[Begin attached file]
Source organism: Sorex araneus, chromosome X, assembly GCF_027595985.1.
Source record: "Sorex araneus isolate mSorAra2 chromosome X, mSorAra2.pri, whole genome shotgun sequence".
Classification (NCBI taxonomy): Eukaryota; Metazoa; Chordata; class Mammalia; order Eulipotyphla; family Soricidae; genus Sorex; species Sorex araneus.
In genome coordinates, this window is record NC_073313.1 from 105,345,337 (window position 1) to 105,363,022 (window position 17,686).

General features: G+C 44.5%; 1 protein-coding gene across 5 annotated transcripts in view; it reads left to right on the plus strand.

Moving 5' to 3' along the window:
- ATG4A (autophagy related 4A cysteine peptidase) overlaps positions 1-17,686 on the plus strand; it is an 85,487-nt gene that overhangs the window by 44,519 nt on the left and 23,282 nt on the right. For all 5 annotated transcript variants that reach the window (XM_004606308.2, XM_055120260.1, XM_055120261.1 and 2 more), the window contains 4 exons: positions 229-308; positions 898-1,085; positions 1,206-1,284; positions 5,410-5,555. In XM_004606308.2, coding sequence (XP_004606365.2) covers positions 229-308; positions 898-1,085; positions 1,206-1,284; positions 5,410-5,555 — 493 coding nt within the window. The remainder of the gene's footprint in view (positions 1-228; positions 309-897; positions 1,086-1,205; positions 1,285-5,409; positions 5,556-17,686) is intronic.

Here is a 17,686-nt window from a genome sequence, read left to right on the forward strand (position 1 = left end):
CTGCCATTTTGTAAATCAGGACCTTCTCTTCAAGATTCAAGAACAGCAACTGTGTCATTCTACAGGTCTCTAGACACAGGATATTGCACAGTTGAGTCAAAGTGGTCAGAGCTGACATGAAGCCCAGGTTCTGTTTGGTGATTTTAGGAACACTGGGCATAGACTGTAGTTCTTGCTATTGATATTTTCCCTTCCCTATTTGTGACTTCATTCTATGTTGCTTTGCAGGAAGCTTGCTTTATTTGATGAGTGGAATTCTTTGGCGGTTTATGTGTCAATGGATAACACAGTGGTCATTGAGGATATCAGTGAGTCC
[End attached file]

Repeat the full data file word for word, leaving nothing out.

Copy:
Source organism: Sorex araneus, chromosome X, assembly GCF_027595985.1.
Source record: "Sorex araneus isolate mSorAra2 chromosome X, mSorAra2.pri, whole genome shotgun sequence".
Classification (NCBI taxonomy): Eukaryota; Metazoa; Chordata; class Mammalia; order Eulipotyphla; family Soricidae; genus Sorex; species Sorex araneus.
In genome coordinates, this window is record NC_073313.1 from 105,345,337 (window position 1) to 105,363,022 (window position 17,686).

General features: G+C 44.5%; 1 protein-coding gene across 5 annotated transcripts in view; it reads left to right on the plus strand.

Moving 5' to 3' along the window:
- ATG4A (autophagy related 4A cysteine peptidase) overlaps positions 1-17,686 on the plus strand; it is an 85,487-nt gene that overhangs the window by 44,519 nt on the left and 23,282 nt on the right. For all 5 annotated transcript variants that reach the window (XM_004606308.2, XM_055120260.1, XM_055120261.1 and 2 more), the window contains 4 exons: positions 229-308; positions 898-1,085; positions 1,206-1,284; positions 5,410-5,555. In XM_004606308.2, coding sequence (XP_004606365.2) covers positions 229-308; positions 898-1,085; positions 1,206-1,284; positions 5,410-5,555 — 493 coding nt within the window. The remainder of the gene's footprint in view (positions 1-228; positions 309-897; positions 1,086-1,205; positions 1,285-5,409; positions 5,556-17,686) is intronic.

Here is a 17,686-nt window from a genome sequence, read left to right on the forward strand (position 1 = left end):
CTGCCATTTTGTAAATCAGGACCTTCTCTTCAAGATTCAAGAACAGCAACTGTGTCATTCTACAGGTCTCTAGACACAGGATATTGCACAGTTGAGTCAAAGTGGTCAGAGCTGACATGAAGCCCAGGTTCTGTTTGGTGATTTTAGGAACACTGGGCATAGACTGTAGTTCTTGCTATTGATATTTTCCCTTCCCTATTTGTGACTTCATTCTATGTTGCTTTGCAGGAAGCTTGCTTTATTTGATGAGTGGAATTCTTTGGCGGTTTATGTGTCAATGGATAACACAGTGGTCATTGAGGATATCAGTGAGTCC